Don’t overdo it

If there’s one secret to mobile efficiency, it’s recognizing how much technology is enough.

“Sit down and figure out what you actually use,” offers Dan Daniels, broker, Governmental Employees Realty Associates, Alexandria, Va. “I don’t believe in buying more than I need. Some equipment is so complicated you won’t use half the features.”

After evaluating his work habits, Daniels set aside his laptop in favor of a REX PC Card, now available from Xircom. The credit card–size device stores up to 3,000 contact records, as well as calendar and scheduling information, and synchronizes data with a PC. “The REX is so small I forget I’m carrying it until I have to look something up,” he says.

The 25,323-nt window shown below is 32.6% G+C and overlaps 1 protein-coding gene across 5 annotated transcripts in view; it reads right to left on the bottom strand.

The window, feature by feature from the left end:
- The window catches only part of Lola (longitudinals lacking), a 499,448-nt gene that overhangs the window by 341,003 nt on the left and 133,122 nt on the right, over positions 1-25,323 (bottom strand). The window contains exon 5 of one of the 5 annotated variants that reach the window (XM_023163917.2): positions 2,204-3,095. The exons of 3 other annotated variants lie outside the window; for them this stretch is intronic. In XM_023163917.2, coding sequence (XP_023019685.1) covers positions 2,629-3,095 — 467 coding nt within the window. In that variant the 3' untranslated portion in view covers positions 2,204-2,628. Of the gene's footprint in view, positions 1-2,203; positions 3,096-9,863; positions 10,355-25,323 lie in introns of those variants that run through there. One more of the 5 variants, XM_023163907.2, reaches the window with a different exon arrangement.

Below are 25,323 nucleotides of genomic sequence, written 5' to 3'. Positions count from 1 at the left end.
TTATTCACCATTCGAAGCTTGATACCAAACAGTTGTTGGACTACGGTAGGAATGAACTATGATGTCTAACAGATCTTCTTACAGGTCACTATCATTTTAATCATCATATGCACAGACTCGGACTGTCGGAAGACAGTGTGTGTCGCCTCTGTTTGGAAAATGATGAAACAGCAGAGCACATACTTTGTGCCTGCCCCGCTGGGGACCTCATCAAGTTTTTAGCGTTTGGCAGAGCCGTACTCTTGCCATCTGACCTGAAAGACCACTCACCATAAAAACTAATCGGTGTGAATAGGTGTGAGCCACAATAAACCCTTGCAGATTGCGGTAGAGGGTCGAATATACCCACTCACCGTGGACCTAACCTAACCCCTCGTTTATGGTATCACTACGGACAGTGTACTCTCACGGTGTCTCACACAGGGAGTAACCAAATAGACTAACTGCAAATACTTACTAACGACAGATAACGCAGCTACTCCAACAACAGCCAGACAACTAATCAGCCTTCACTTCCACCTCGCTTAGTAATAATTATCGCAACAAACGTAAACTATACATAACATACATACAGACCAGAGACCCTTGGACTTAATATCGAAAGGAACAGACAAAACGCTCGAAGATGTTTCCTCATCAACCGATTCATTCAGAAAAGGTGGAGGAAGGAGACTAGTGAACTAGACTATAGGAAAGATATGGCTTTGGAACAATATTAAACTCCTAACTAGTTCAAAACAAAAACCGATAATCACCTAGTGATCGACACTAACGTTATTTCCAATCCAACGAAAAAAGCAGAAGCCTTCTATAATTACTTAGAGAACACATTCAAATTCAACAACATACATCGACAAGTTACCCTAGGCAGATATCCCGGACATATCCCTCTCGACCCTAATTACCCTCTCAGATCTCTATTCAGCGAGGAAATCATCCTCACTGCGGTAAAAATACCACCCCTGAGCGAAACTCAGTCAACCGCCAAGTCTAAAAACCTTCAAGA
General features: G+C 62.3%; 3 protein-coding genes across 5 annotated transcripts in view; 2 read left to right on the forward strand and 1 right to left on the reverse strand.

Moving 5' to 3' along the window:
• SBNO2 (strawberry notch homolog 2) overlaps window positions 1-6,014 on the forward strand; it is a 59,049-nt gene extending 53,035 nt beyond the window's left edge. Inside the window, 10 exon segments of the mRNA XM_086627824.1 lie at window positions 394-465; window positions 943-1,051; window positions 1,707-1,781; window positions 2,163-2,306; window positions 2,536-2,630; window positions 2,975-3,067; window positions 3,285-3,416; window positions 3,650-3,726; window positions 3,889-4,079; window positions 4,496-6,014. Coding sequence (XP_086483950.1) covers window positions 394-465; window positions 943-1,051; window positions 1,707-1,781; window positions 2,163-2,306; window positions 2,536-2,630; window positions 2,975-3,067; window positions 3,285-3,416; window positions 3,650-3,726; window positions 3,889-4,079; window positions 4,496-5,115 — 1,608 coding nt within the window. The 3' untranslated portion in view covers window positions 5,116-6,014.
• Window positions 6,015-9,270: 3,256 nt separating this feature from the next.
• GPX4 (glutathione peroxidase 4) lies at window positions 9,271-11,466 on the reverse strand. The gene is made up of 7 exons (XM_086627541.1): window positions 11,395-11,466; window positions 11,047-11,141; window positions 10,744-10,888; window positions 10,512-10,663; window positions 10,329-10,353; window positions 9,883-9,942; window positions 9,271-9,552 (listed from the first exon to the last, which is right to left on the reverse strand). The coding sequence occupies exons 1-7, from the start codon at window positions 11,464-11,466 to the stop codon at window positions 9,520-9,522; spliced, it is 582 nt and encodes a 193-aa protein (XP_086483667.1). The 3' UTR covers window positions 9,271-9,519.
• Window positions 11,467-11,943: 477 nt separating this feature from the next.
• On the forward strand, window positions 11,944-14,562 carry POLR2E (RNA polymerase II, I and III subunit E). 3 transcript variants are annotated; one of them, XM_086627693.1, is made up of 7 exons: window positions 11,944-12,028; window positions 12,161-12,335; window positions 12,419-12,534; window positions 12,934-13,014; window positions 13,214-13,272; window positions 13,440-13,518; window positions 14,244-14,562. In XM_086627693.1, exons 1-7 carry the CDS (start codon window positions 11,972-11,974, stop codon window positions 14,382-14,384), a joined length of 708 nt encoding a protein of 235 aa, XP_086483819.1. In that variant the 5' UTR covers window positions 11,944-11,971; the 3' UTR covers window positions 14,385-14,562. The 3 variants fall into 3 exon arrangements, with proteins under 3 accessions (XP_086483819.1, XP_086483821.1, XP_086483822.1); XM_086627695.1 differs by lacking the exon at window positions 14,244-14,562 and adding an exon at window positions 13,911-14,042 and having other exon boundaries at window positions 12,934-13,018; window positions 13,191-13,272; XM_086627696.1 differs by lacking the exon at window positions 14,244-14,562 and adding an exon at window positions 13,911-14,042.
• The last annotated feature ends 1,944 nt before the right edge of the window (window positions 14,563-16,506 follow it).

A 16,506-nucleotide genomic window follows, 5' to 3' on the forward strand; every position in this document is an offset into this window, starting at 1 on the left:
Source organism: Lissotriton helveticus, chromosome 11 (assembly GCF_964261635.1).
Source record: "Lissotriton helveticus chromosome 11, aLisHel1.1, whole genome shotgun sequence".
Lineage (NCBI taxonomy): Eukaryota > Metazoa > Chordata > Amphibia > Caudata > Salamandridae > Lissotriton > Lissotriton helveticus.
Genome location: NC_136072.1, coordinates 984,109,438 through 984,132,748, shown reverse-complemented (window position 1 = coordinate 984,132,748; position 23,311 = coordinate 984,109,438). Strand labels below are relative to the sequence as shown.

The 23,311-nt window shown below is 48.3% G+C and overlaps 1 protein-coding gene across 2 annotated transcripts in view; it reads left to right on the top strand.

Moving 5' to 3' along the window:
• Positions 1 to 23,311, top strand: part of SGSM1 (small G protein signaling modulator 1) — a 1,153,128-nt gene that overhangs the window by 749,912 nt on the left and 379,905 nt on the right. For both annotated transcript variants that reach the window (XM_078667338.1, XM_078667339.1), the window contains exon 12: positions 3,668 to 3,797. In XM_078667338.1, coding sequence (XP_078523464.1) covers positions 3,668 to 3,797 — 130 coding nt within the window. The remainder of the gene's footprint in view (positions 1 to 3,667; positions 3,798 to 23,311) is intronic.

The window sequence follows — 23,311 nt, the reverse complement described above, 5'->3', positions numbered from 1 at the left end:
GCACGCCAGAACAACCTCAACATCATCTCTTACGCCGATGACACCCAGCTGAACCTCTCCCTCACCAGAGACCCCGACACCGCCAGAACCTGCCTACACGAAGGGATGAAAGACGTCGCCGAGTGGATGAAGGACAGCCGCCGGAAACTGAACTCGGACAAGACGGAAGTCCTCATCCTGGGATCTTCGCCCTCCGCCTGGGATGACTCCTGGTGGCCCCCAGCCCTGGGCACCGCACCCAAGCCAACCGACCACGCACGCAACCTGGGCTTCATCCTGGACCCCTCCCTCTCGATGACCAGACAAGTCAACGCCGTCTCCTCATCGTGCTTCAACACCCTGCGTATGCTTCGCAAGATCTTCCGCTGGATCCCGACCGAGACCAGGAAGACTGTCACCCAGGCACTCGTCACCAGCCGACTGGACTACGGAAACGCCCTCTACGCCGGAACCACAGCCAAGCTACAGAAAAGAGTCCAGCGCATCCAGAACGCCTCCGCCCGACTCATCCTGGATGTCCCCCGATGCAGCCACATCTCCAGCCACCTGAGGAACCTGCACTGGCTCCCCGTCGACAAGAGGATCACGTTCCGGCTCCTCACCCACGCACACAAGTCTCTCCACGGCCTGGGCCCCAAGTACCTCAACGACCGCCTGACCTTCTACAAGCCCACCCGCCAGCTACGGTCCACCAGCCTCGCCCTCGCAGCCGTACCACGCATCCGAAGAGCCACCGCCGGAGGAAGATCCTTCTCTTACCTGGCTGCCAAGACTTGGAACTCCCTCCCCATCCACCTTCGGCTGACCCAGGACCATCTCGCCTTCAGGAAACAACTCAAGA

For broker Douglas Barber, The Rawhide Co., REALTORS®, Colorado Springs, Colo., mobility is achieved with a cell phone, Dell Inspiron 7000 laptop (www.dell.com), and Sony Mavica digital camera (www.sony.com). He’s thought about carrying a pager or palmtop but considers them redundant technologies. “I have the ability to program a couple hundred numbers into my phone,” he says, “and with caller ID I can simply screen calls as they come in and decide whether to answer them or let them go to voice mail.”

“PDA? I’ve looked but don’t see the benefit yet,” he adds. “My schedule and address book are in the notebook.”

In fact, his laptop takes care of all his computer needs. “Once I got used to carrying the notebook,” he says, “I abandoned the desktop machine entirely.”

Tom Christensen, ABR®, CRS®, GRI, broker, The Christensen Co., Madison, Wis., has gone in the other direction. He once carried a laptop but decided it was more computer than he needed in the field: “I was using it primarily for presentations but found that most people prefer to have a printed presentation they can take with them.”